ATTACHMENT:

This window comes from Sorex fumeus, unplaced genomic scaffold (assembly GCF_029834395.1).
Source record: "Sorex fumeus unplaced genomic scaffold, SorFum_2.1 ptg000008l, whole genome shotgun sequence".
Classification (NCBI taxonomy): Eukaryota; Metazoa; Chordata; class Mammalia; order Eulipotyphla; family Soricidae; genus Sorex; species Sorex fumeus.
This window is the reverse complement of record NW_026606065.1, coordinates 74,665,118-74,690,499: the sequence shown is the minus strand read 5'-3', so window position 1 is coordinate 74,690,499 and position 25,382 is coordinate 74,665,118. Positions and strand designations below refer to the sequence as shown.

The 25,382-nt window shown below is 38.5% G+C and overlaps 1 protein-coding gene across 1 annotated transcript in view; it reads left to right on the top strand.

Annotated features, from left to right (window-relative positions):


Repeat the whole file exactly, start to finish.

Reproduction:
This window comes from Sorex fumeus, unplaced genomic scaffold (assembly GCF_029834395.1).
Source record: "Sorex fumeus unplaced genomic scaffold, SorFum_2.1 ptg000008l, whole genome shotgun sequence".
Classification (NCBI taxonomy): Eukaryota; Metazoa; Chordata; class Mammalia; order Eulipotyphla; family Soricidae; genus Sorex; species Sorex fumeus.
This window is the reverse complement of record NW_026606065.1, coordinates 74,665,118-74,690,499: the sequence shown is the minus strand read 5'-3', so window position 1 is coordinate 74,690,499 and position 25,382 is coordinate 74,665,118. Positions and strand designations below refer to the sequence as shown.

The 25,382-nt window shown below is 38.5% G+C and overlaps 1 protein-coding gene across 1 annotated transcript in view; it reads left to right on the top strand.

Annotated features, from left to right (window-relative positions):